While most employees have clung to their jobs in the past year, employers are bracing for a wave of turnover when the economy picks up as expected next year.
A survey released today by the Society for Human Resource Management (SHRM), based in Alexandria, Va., and CareerJournal.com, reveals that half of the 389 SHRM members polled say they haven't seen a change in voluntary resignations in 2004, as compared to 2003. However, 38% say they've seen a rise and 12% report the rate dropped.
Still, 67% of the survey respondents say it's very or somewhat likely they'll see more employees heading for the exits in 2005 as the job market begins to improve. Only 26% say it's somewhat unlikely that the improving economy will change their voluntary turnover rate, and just 8% say it's very unlikely.
The survey also queried CareerJournal.com visitors for the perspective of employees. These respondents included active job hunters and those who are "just looking." Nearly half (47%) of the employee respondents who were currently employed say they plan to begin or ramp up a job search as the economy and job market improve.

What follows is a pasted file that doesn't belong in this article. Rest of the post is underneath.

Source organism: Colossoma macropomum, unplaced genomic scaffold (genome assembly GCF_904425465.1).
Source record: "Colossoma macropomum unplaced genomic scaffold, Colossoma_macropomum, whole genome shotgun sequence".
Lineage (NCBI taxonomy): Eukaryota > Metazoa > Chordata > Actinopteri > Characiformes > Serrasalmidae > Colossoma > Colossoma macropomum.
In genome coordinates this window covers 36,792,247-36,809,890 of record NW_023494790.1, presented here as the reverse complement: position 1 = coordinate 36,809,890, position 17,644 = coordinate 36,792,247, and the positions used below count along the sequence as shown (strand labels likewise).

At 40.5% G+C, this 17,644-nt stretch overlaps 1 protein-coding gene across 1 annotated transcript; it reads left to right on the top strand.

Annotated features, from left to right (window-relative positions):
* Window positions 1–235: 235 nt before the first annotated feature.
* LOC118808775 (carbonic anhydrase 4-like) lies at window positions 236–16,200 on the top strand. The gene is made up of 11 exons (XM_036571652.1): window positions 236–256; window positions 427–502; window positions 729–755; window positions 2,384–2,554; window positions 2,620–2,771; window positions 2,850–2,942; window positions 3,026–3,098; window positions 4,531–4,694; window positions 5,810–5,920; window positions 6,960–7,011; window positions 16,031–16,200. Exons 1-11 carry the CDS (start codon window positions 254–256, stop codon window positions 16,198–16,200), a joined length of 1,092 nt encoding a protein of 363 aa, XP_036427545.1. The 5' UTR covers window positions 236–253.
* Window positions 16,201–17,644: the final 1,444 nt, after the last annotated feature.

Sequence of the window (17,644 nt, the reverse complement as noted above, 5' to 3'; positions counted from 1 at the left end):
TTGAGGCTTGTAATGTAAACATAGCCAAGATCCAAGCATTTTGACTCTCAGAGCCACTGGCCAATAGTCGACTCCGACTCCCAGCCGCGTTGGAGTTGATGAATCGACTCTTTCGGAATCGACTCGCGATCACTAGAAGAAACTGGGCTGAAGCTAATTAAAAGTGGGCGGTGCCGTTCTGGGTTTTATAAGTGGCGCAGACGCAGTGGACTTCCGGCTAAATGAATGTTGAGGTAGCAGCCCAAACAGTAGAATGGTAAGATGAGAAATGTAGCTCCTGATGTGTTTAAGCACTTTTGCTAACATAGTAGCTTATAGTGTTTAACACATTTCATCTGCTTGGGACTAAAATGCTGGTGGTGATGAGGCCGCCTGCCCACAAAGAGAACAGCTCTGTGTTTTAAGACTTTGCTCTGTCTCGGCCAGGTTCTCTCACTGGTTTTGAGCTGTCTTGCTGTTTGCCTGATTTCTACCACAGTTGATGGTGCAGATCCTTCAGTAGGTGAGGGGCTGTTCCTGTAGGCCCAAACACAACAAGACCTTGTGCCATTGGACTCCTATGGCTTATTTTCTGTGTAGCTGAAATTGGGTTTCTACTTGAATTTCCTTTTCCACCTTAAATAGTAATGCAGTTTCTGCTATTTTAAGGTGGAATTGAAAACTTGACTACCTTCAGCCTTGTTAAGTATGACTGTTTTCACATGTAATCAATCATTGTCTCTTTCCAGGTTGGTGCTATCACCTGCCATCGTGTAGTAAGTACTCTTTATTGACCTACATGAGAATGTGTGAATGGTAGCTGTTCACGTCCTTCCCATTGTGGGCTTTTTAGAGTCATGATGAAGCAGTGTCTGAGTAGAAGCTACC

Employees and HR pros agree that the top reasons for quitting are: a better-paying job, a better career opportunity, and a greater chance for career development.
Some companies are making a pre-emptive strike to prevent an exodus of employees. About a third of those in human resources say their company will take steps to retain employees as the economy improves.
Foremost among these efforts will be monetary rewards, with 59% of respondents reporting they will provide competitive salary increases and 41% of HR professionals saying they will award bonuses. Half of the respondents provide career-development opportunities and 57% say their company promotes qualified employees to keep them satisfied.
-- Ms. Stevens is an intern with CareerJournal.com.
Article from CareerJournal. November 2004
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